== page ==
As of this writing, it has been approximately 1,192,504,513 seconds ago when America established a branch of the military that would rival Sputnik. I guess you could say, they were lightyears ahead. It took us until now to designate an independent branch and it comes off the Achilles heel of a moron. Welcome to the inaugural episode of Space Force (Netflix).
From the brain trust of Steve Carell and Greg Daniels comes a series that finds General Mark R. Naird (Carell) tasked by the POTUS with undertaking a new branch of the military: Space Force. This is to ensure the complete dominance of the Lunar landscape. General Naird is also tasked with working in tandem with his Airforce rival, General Kick Grabaston (Noah Emmerich).
Later that night, Mark’s wife Maggie (Lisa Kudrow) notices her husband’s uneasiness about taking the reigns on this endeavor, as he was hoping to take the helm of Airforce instead. General Naird is anything but a quitter, however, and takes on the duty with dignity and poise with a steel trap conviction. Maggie doesn’t seem to be handling the prospect of moving to Colorado, however, and is pretty distraught though her hubby imagines in a year’s time to have boots on the Moon.
One year later in Wild Horse, Colorado, Mark seems to still have his work cut out for him. It’s the big day of the inaugural launch. Mark’s assistant, Brad Gregory (Don Lake) is enthusiastic but always a step behind, his civilian advisor Dr. Adrian Mallory (John Malkovich) is a quick-thinking, mordant-mouthed scientist that is imploring his boss to postpone liftoff, his PR person F. Tony Scarapiducci (Ben Schwartz) is in touch with Generation Z but sorely sucking at reaching the person he’s trying to rep up, his new Helo pilot Captain Angela Ali (Tawny Newsome) is smart and speaks freely and his 18-year-old daughter Erin (Diana Silvers) is rebellious teenager, lording over her father’s head moving from D.C. to a formerly decommissioned NORAD base in the middle of bumblefuck U.S.A.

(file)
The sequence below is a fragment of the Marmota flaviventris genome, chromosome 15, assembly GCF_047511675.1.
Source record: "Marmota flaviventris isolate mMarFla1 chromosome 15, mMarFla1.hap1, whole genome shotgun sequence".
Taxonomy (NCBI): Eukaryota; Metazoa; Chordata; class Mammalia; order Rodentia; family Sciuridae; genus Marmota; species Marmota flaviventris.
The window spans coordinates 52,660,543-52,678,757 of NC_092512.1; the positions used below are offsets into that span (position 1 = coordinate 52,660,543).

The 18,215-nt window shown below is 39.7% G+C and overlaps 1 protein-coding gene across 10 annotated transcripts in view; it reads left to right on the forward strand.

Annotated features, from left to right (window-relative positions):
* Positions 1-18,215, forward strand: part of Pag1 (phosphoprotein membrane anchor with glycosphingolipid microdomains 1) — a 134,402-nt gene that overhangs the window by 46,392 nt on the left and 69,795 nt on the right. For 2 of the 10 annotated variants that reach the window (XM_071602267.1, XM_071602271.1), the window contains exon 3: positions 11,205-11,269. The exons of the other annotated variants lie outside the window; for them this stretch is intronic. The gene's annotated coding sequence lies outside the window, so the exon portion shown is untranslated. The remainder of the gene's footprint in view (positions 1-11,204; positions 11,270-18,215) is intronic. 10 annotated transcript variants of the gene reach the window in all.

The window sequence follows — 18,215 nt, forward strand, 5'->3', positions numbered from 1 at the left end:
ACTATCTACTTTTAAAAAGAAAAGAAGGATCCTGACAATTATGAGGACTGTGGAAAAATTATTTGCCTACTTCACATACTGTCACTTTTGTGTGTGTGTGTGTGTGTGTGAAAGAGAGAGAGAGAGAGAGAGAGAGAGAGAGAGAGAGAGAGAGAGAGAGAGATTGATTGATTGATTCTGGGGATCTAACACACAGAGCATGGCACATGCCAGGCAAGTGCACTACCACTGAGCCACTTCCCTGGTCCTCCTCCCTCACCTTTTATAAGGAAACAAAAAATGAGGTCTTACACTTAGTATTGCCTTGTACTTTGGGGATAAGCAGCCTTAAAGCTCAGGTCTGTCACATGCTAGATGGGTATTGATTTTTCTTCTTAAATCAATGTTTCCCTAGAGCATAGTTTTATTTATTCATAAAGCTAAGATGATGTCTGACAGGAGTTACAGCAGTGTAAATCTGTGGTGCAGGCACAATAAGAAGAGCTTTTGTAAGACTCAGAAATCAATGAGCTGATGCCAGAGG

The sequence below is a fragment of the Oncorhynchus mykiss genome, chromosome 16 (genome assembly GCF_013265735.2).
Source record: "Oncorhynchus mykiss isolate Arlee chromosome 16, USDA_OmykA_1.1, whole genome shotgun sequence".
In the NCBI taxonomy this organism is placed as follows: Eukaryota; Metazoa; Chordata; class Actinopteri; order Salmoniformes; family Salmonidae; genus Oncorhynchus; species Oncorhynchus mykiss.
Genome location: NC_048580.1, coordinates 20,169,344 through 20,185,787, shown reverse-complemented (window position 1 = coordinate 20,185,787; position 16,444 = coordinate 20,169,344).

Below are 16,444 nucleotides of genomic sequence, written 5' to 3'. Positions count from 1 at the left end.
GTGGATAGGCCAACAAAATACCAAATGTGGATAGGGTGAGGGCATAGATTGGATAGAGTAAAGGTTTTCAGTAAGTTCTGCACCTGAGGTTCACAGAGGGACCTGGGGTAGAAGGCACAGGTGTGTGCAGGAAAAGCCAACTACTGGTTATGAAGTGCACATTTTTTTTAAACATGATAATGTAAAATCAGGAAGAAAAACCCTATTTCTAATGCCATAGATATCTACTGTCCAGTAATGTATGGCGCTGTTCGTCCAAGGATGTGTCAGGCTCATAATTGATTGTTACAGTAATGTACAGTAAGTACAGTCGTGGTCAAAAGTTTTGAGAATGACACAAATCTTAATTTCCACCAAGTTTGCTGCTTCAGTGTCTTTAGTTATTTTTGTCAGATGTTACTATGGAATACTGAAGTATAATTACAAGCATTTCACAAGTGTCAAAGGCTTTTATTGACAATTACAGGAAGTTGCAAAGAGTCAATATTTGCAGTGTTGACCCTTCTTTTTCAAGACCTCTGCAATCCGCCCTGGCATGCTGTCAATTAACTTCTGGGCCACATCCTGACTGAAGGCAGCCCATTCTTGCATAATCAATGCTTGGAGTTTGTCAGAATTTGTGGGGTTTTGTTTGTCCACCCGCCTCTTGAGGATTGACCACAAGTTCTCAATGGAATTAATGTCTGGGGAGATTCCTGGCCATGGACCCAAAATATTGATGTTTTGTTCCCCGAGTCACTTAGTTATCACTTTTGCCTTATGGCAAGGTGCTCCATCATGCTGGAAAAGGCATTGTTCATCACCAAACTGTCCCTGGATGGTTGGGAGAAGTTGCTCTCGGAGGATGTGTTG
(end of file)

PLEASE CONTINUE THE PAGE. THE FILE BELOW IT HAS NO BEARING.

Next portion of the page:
Oh, and Mark’s wife? Yeah, it turns out the only way he can turn to her for any semblance of co-parental advice is behind a goddamn Plexiglass window. Oh, that’s right. For reasons unbeknownst to us right now, Maggie’s in the slammer doing 40 years, which she constantly encourages Mark to seek physical affection elsewhere, despite Mark’s staunch protestations.
Upon testing a Yellow Jacket missile, confidence is not instilled in this General. This is even more evident at a luncheon with the Congressional Delegation. Epsilon-6 is in spake words on track to meet its launch, equipped with technology to Tango (I mean tangle) with enemy satellites. Everything’s riding on Mark’s shoulders, including billions of taxpayer dollars.
Adding to his woes are his ailing father Fred (Fred Willard) and mother. Luckily, Dr. Mallory made an executive call on this and I like it.
NOT ON HIS ‘RENTS, YOU MORBID S.O.B.! Rather, the launch. Yet, no matter how much he crunched the numbers and reminds Mark of the numbers including (that button cover debacle), so Adrian takes him out to the site.
In front of a team of scientists, spearheaded by Dr. Chain Kaifang (Jimmy O. Yang), inform their General of the high probability of failure. The only dissident of opinion is Eddie (Chris Gethard), the maintenance man, so with a lot to think about and the delegates breathing down his neck Mark goes into his office for a bit of zen. This has been before in shows, but the song of choice is always of interest to me. He sings to himself. In this instance, it’s “Kokomo” by the Beach Boys.
Emerging from his cocoon of anxiety, he sets the go for launch (and not accidentally.)
Addressing his colleagues and constituents, he proudly sends Epsilon-6 into orbit, and while everyone gets a chance to breathe easy, it’s merely just a breath.
Someone’s bigger and redder satellite comes and dismantles the pride of the United States Space Force and the only toasting will be of the enemy, whoever it may be.
Overall, I thought at first viewing the episode was mediocre, but it was the pilot and as a screenwriter, I give free passes to pilots unless I really love or really hate them. I get it had to establish a satire in something and someone. Granted, this is an actual thing. The only is that Netflix gave it a chance, and you can’t skewer something off the bat that’s undercooked. We’ll see in the next episode how this goes.
R.I.P. Fred Willard